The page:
I then flew towards SLAC, got ATIS, called in for closed traffic, and flew across the city of Palo Alto direct midfield, joining left traffic.

I intended to do a short-field landing. My approach ended up dipping a bit low, and I added some power. That's fine -- I had planned to practice short-field landings with power this time. But I flared too high and ended up coming down with a bump. But it was short. Tower said, "Skycatcher 162HG, nice landing, contact ground on taxiway Zulu." Don't tell me -- they're here all week. :) I replied that I wanted closed traffic so I could try again ;). They gave me the usual "taxi back each time".

I was cleaning up the aircraft on parallel Zulu when, to add insult to injury, I over-leaned and the engine stopped. And, horror of horrors, I was unable to get it started. What embarrassment! I was now a full-blown Disabled Aircraft in the Movement Area! I had to call Tower who directed me to Ground who sent an Airport Vehicle with an Airport Dude in a yellow vest. We pushed the plane off to a nearby parking spot and Airport Dude gave me a ride back to the club. There I was told to walk over to the Maintenance People and confess my utter shame.

The Maintenance Person rode the golf cart with me. He brushed off the idle roughness during flight as likely due to the cold day, which sort of makes sense in retrospect: low density altitude means extra lean mixture. When we got to the airplane, he had me crank it while he messed with the throttle and mixture. He started it out lean, and it fired up just fine. He told me I had likely flooded the engine. That too makes sense. I managed to learn something. I guess I had thought the engine would not start because it was "hot" -- but if I had stopped to think, that would make no sense. It was 13 degrees C on the ground and 5 degrees C in flight. There was very little chance of vapor lock.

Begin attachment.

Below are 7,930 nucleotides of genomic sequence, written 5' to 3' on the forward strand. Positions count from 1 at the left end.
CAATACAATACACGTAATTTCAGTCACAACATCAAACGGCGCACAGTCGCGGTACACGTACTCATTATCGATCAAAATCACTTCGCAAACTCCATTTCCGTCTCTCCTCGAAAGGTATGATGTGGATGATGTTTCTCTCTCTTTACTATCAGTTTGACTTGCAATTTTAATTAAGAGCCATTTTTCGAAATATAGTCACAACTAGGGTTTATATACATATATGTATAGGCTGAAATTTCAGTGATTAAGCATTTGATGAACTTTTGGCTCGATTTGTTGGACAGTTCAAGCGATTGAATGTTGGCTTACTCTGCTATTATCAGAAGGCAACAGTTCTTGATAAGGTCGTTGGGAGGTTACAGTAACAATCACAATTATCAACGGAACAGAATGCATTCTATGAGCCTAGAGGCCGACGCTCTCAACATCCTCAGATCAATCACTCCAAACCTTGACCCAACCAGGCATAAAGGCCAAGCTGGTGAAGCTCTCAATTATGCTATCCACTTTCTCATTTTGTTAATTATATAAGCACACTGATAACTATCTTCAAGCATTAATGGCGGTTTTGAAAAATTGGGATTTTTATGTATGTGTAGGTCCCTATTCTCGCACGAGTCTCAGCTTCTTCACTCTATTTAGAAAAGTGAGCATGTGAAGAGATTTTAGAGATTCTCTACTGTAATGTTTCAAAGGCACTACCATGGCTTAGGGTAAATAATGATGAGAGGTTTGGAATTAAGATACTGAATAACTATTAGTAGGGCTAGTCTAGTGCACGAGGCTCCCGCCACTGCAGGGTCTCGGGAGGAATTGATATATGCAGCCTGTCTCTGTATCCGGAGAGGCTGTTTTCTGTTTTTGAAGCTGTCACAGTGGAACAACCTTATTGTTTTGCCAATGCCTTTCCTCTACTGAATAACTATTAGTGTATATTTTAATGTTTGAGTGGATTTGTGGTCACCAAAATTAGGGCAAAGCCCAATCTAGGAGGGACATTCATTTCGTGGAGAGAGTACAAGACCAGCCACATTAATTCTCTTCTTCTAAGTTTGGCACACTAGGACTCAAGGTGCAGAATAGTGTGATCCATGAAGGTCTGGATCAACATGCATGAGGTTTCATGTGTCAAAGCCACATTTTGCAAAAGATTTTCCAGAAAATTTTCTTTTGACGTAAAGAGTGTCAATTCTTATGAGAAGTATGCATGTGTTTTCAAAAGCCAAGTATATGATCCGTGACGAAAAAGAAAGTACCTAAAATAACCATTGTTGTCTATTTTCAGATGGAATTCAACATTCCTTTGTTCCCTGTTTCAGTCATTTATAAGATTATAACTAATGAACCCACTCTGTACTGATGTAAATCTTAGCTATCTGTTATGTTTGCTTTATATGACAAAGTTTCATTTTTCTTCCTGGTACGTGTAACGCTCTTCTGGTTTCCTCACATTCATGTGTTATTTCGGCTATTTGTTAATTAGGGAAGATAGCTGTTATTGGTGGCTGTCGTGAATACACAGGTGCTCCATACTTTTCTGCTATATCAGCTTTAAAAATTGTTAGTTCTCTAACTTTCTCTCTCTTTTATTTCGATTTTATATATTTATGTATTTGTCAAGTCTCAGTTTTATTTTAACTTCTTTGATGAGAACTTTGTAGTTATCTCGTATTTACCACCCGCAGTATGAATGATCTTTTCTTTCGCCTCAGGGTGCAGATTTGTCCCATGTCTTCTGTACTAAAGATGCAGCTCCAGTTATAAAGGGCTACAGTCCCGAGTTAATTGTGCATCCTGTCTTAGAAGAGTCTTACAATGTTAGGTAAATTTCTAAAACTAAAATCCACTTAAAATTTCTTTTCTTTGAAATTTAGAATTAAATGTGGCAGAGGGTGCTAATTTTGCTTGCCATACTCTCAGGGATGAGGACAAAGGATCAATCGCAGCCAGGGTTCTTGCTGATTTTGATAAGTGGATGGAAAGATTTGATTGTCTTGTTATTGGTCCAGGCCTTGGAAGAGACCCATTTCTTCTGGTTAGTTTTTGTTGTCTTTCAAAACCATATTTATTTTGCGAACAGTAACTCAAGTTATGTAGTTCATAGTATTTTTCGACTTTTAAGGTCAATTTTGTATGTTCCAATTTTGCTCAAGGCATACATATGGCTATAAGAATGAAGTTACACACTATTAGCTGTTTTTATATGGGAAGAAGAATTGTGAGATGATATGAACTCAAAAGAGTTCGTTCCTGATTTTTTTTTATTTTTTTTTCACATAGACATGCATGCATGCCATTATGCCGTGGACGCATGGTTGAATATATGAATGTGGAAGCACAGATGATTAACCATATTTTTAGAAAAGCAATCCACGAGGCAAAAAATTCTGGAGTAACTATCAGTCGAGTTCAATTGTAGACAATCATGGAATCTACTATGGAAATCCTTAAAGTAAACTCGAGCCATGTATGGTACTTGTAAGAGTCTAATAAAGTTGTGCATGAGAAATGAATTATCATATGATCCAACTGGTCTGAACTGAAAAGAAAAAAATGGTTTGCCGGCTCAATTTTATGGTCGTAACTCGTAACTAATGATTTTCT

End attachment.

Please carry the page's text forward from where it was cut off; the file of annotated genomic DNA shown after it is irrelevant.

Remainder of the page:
One thing to think about: When he asked me to crank the engine, I immediately put the key in and started throwing switches without looking at my checklist. He had to remind me to turn on the Master and wait for the EIS to come alive so we could see the oil pressure, etc. I think this is an important aviation lesson and I'm glad I got to learn it so cheaply: When stuff starts to get weird, remember your procedures and don't just start 

I decided it was best to call it a day and taxi back. Ground told me, "Taxi back via Zulu Kilo." I accepted this expecting the taxiway in front of me to be Kilo, and that maybe they made a mistake about the Zulu part because it's routine. Then they called back and said, "Correction, taxi back via Golf." Wow. The taxiway in front of me was Golf, not Kilo. Of course, now that I thought about it, that made sense. Yet again, I accepted an instruction without reality-checking it. Again, a cheap lesson given that everyone sees everyone else and the airport was not busy. But a lesson nevertheless. Fwiw, Below is the Zulu Kilo instruction they gave me unthinkingly in red, and the actual route I took in green:

Whew! What an adventure!